Andrew Kathindi and Kandjemuni Kamuiiri
Taxpayers are set to start incurring additional costs for the upkeep of Popular Democratic Movement (PDM) leader, McHenry Venaani, after he accepted President Hage Geingob’s offer for further benefits.
Venaani’s additional perks will include a state office at the premises of the National Assembly, a personal administrative assistant of his choice, a motor vehicle, a security aid and a driver.
Political commentator Henning Melber said the official opposition leader’s acceptance of the perks was a classical case of hypocrisy and double standards, arguing the move could have an impact on voters’ perception of him in future elections.
“If Venaani would be convinced that the current perks are out of proportion, then he should have rejected to be elevated into the very same league he criticised in the past. He then scored points in the electorate, which he now certainly risks to lose.”
“He undermines his legitimacy and integrity and turns himself into a laughing stock when causing the privileged in the governing party next time of excessive benefits looted from state coffers.”
Melber was also critical of Venaani’s view that the perks were meant to benefit the office and not himself.
“I cannot see how a sedan and 4×4 vehicle, fuel, water/electricity, phone and housing allowances are all limited to office work and not for personal use. This means that the perks mainly benefit the individual who holds the specific position, in this case Venaani.”
University of Namibia (Unam) political lecturer and analyst, Dr Ndumba Kamwanyah, also weighed in on Venaani, questioning the timing of his acceptance and whether he needed to accept all the benefits.
“One will think that, especially in a time that we find ourselves in a lot of suffering going around, with people that have lost jobs due to COVID-19 impact, maybe the timing could be seen as insensitive and problematic for leaders to accept such perks. At a time where everyone is tightening their belts and people are unemployed.”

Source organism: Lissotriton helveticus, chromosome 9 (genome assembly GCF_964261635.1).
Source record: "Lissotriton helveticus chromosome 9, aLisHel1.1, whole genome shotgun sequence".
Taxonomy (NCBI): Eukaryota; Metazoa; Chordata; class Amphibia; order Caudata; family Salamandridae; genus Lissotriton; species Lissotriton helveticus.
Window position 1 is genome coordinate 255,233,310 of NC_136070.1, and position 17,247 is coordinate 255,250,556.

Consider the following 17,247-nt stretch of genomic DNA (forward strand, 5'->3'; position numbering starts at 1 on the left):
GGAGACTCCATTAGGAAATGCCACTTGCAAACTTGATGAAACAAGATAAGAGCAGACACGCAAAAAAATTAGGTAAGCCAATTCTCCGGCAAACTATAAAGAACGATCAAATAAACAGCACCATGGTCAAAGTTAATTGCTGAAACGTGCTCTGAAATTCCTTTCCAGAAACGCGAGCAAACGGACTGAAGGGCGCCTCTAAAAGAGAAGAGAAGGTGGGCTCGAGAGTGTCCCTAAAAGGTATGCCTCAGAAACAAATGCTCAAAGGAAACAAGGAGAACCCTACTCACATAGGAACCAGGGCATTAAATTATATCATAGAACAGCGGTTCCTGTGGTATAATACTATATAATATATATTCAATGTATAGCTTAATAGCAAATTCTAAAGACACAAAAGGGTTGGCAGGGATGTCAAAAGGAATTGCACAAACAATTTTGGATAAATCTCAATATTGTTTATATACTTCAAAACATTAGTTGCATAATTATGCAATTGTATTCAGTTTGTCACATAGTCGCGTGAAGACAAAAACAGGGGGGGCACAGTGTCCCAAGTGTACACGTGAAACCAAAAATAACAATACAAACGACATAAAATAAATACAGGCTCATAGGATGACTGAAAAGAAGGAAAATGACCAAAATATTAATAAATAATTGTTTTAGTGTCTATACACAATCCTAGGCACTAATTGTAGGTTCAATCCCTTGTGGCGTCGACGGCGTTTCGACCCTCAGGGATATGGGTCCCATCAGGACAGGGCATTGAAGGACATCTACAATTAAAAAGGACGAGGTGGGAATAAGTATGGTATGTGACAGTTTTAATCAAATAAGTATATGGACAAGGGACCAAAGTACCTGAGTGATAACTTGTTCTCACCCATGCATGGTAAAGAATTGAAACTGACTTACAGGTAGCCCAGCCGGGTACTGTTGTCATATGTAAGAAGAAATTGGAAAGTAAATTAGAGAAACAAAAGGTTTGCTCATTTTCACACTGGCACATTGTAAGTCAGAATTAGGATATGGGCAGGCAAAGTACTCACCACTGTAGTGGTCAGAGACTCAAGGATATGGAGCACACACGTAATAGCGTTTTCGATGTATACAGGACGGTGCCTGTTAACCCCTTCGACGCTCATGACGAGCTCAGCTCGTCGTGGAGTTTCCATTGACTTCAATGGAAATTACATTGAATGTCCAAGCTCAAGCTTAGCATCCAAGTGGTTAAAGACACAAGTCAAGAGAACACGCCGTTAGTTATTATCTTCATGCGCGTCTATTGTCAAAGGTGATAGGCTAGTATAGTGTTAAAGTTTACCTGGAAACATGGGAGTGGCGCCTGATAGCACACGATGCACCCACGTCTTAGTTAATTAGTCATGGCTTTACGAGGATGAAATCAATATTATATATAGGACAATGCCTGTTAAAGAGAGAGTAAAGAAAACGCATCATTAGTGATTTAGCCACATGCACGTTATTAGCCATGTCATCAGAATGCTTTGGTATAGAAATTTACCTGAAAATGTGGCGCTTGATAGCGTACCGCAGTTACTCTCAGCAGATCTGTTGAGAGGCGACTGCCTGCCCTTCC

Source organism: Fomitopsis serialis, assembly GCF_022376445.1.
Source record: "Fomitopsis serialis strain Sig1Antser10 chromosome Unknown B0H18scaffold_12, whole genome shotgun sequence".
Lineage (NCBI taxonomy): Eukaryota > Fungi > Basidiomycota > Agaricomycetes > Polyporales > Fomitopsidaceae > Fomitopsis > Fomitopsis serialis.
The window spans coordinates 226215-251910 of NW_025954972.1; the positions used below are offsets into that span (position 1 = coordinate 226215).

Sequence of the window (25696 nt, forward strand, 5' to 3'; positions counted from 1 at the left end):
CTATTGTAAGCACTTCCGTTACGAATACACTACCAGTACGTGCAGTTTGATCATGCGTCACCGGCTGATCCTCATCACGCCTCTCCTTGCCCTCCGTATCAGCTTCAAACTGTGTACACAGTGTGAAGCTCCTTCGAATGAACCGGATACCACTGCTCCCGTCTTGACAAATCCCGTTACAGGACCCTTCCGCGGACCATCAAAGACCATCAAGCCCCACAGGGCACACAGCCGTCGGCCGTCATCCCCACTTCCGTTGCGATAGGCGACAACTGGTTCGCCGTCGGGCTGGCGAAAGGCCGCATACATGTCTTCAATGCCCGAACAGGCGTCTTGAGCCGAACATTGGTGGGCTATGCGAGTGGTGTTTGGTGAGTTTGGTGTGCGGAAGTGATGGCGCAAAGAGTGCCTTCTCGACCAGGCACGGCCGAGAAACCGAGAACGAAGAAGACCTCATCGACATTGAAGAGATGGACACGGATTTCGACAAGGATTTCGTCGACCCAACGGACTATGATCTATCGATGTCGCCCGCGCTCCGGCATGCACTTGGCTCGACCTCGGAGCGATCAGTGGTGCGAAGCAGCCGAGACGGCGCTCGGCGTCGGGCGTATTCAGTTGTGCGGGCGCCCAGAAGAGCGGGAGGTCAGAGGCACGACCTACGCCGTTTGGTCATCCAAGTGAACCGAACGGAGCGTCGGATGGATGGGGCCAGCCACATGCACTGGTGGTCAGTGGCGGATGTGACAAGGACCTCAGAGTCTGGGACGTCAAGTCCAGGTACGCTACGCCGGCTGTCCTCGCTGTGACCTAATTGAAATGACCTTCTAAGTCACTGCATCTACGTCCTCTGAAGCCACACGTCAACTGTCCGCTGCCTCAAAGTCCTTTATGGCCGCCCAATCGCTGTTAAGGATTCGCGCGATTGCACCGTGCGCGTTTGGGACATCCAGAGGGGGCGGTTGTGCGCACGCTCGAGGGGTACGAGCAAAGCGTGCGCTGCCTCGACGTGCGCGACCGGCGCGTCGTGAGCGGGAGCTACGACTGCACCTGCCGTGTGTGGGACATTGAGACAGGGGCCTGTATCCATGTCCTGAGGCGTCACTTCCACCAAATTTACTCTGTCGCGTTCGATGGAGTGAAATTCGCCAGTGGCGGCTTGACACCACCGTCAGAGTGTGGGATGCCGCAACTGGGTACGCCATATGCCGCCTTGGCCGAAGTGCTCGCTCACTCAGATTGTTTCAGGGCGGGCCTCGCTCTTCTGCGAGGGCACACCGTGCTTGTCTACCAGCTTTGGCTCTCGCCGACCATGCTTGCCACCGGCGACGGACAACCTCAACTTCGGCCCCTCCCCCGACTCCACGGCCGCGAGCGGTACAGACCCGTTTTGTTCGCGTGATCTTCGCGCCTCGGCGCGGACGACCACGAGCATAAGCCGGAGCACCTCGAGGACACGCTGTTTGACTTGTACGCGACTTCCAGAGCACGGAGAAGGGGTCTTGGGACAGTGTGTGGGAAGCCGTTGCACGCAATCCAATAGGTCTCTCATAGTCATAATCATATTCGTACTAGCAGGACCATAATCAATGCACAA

“Legally I don’t think that it is something wrong with both the President’s gift and Venaani accepted. Venaani is not obligated not to accept but it would’ve been a great gesture to maybe not accept all the perks, or maybe just a little bit to the Namibian public. It would’ve been a good gesture, but also he is not obliged to accept.”
Venaani, however, defended his acceptance of governmental perks, which were announced in a government gazette dated 4 March 2021, stating that every Member of Parliament in Europe has five support staff in their offices.
“In Namibia you have two researchers for 66 backbenchers. The debate of tools of trade for the leader of the official opposition did not originate from us. It was started by the political office bearer’s commission, which we have no influence on. It is the practice of all common wealth countries to have the office of the leader of official opposition.”
“I am expected to attend all national functions throughout the country. I must travel with my own car, my own petrol to Rundu?”
The PDM leader further said that he was not being a hypocrite for accepting perks he had previously been critical of in the hands of other MPs.
“I criticised the excessive use of fuel and large motorcades that was used and since then government has capped the use of fuel and large motorcades. I never said a minister should not have a driver. All I said was wrong for them to have three cars, and I maintain the same today.”
Venaani also brushed off views that his acceptance of these perks, which were signed off by President Geingob, could see him compromised in his opposition to the ruling party in parliament.
“To say that Venaani is going to be compromised, I have ten of my own cars, which are more expensive, why would a cheaper car compromise me?”
“The office of the leader of the official opposition will be occupied by current and future generations. These aren’t Venaani’s perks, it belongs to the office.”